Abstract
A novel numerical predictive approach for steadystate response of thin orthotropic plate is presented based on wavebased method (WBM) that is applied in bending vibration prediction of thin and thick plate in midfrequency range. The wavenumber parameters for orthotropic material and the particular solution of an infinite orthotropic plate with Fourier transform are derived. The proposed method is validated by numerical examples with simply supported boundary and clamped boundary. The compared result shows that the computational accuracy and efficiency of WBM is significantly higher than element based method, which is the ability of WBM for midfrequency problems. The predictive ability of WBM is extended to process the dynamic response of orthotropic plate.
1. Introduction
With the improvement of material technology and increase of demand for structure performance, more and more composite materials like honeycomb panels and fibre reinforced polymers are adopted to lower weight of the products in aerospace and automotive industry. Among which, thin orthotropic plate is the typical structure used in such transport production, and the bending vibration behavior of this class structure is the key factor to influence NVH performance of product. Thus, the response of orthotropic plate has been talked about by analytical or semianalytical methods [14]. With the requirement of lowering the cost of time and computation, the CAE techniques based on numerical method is indispensable for engineers to predict the deterministic bending vibration response of such composite structure, especially in design and optimization process.
Currently, the element based methods like Finite Element Method (FEM) [5] and Boundary Element Method (BEM) [6] are proverbially applied for vibration and acoustic prediction. They divide the problem domain into finite elements, in which the variables are approximated by a set of simple polynomial functions that is not exactly satisfy the physical governing equation and boundary conditions, which results interpolation error and pollution error [7]. For higher frequency problems, the element size need to be small enough to capture the property of short wavelength, which sharply increasing the computational cost and time. Therefore, the element based methods usually used in low frequency issues. On the other hand, the Statistical Energy Analysis (SEA) [8] divides the system into finite subsystem, and the dynamical response of system is calculated through the balance and exchange of different subsystems. However, such statistical method is merely available for higher frequency problems under the theoretical hypothesis that each subsystem has high modal density during concerning frequency range. In the frequency range between the low and high frequency, called midfrequency, system contains long wavelength and short wavelength characteristic, so a high efficiency and high robustness numerical method is necessary for predicting the vibration feature of structure.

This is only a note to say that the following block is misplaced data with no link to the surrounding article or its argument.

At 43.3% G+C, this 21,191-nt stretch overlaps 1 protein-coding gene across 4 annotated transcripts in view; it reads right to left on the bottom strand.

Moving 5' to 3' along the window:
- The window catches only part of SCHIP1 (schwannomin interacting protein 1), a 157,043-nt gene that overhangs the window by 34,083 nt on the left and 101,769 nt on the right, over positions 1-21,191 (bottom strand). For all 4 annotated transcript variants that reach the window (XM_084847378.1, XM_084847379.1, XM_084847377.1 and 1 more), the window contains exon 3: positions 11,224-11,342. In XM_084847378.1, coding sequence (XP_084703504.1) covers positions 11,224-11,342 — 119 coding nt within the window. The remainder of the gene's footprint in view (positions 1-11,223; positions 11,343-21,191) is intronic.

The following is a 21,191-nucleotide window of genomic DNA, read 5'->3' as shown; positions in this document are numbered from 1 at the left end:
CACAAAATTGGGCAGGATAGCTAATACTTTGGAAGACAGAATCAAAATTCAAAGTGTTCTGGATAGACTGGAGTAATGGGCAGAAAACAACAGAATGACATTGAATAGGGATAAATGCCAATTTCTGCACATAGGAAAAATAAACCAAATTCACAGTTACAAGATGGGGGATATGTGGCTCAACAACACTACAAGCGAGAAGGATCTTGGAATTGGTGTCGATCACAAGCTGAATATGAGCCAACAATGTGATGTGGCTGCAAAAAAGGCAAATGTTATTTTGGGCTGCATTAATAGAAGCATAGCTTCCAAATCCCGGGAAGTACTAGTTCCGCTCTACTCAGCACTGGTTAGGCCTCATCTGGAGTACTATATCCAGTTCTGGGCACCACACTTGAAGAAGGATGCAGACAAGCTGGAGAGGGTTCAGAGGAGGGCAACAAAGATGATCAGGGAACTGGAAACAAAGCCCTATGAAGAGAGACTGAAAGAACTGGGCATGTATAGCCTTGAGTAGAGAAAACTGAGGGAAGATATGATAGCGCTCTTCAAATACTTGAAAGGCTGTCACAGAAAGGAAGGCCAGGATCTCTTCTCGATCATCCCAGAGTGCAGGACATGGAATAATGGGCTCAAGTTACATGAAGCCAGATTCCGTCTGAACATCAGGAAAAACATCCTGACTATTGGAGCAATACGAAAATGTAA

Over the recent years, a variety of techniques have been proposed to deal with the midfrequency problems. And the first idea is extending the frequency range of present methods, such the Galerkin leastsquares FEM [9], the quasistabilized FEM [10], Statistical energy analysis energy method [11], Energydensity field approach [12], Hybrid SEFEM [13]. the other family of solution algorithms is based on Trefftz method [14] which describes the field variables with a combinations of basis functions that satisfy the governing equation. Such approaches include the ultraweak variational method [15], the wave boundary element method [16], The variational theory of complex rays [17]. The Wave Based Method(WBM) which is addressed in this paper is belongs to this family of solutions.
In the end of 20 centuries, W. Desmet proposed a novel numerical technique for midfrequency vibroacoustic problems [18], its advantages of high accuracy and convergence is revealed. Then WBM is widely applied for prediction of sound and vibration areas. For example, vibration of thin and thick plate [19, 20], analysis of vibroacoustic radiation problems [21], modelling of Poroelastic Materials [22]. In order to break through the application limitation that WBM is only convergence in convex domain, many extending techniques are present, like multilevel wave based technique [23], Hybrid FEMWBM [24], Hybrid BEMWBM [25]. Therefore, the extending of this techniques is significant for engineering application.